Wednesday, July 6, 2011

But My Best Friend Has One

Today, our guest post comes from Peter Gold, the CEO of Veraquest. His broad range of research experience lends itself particularly well to the world of omnibus research where clients tend to have an extremely diverse set of needs. Peter’s background as a practice leader has enabled him to develop a business model that is rich in client-centric benefits while simultaneously being very cost-effective. Peter earned a BSBA from the University of Florida and holds an MBA from Boston College.  His company, VeraQuest is a Sponsor at this year's The Market Research Event.

But My Best Friend Has One

In mid-April, we completed a study on cell phone ownership among children and teens. And, to say that we Americans are a nation divided in our opinions would be an understatement. On average, U.S. adults (who believe it is appropriate for a child to own a phone) say age 13 is the ideal starting age. But really there is no consensus on what the appropriate (or bare minimum) age is ….

  • 11% say it’s totally fine for kids at age 10 or even younger (of which 2% say younger than 7 years old).
  • A plurality (40%) say middle school (ages 11-14) is the right time.
  • 34% say a child needs to be at least a sophomore in high school (ages 15-17).
  • And 15% say no child should get a cell phone until he or she is fully grown-up and able to vote (i.e., ages 18+).


But even looking at the total U.S. population doesn’t tell the whole story. As with most things child-centric (e.g., ear piercing, snowboarding, planning for the prom), peer pressure, economics, and maybe even some good old fashioned whining and begging come into play. According to the data:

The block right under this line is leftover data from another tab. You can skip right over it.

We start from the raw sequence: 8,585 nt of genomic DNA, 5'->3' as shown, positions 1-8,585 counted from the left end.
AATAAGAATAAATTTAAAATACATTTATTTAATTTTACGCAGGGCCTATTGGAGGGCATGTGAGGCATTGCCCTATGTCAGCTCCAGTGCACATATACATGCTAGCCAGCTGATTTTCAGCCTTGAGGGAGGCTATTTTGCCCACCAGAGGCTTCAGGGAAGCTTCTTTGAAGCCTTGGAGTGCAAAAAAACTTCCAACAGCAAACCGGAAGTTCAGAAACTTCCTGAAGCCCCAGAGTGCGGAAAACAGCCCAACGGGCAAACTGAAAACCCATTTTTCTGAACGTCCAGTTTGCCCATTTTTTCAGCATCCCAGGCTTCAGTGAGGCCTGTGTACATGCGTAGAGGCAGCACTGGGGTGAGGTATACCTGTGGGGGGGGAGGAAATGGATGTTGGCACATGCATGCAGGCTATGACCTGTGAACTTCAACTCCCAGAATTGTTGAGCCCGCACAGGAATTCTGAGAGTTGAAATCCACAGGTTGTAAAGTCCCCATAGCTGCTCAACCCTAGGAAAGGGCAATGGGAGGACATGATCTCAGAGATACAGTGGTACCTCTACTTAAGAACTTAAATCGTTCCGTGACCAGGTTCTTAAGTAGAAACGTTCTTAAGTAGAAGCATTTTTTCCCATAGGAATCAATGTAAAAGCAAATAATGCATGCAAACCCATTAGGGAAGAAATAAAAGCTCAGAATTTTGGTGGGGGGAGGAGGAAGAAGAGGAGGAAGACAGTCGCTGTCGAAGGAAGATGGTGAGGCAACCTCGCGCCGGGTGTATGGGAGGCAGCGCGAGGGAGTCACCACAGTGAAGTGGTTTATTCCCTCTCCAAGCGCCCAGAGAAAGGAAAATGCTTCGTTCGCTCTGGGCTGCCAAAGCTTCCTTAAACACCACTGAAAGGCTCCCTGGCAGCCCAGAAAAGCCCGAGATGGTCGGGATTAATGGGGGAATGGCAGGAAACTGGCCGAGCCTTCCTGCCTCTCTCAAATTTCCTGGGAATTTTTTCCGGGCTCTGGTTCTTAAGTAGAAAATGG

• Higher income adults are almost twice as likely (as adults with household incomes $75K or below) to say that cell phones are acceptable for kids under age 11 …. perhaps because they can afford the phone and the accompanying texting fees that their young adults are sure to drum up.
  • Families with children under 18 in the household are nearly 3 times more likely to say cell phones are appropriate for kids 10 and younger …. perhaps because they recognize the value or the need, or they just buckle under the pressure of their pushy pre-teen.

Otherwise interestingly enough, there are no differences by region of the country or gender or education.

Do you have kids in your household? Have you or they taken a stand on getting a cell phone? What’s your age threshold? Not unlike the average, my kids were 15 and 12. My older one paved the way.

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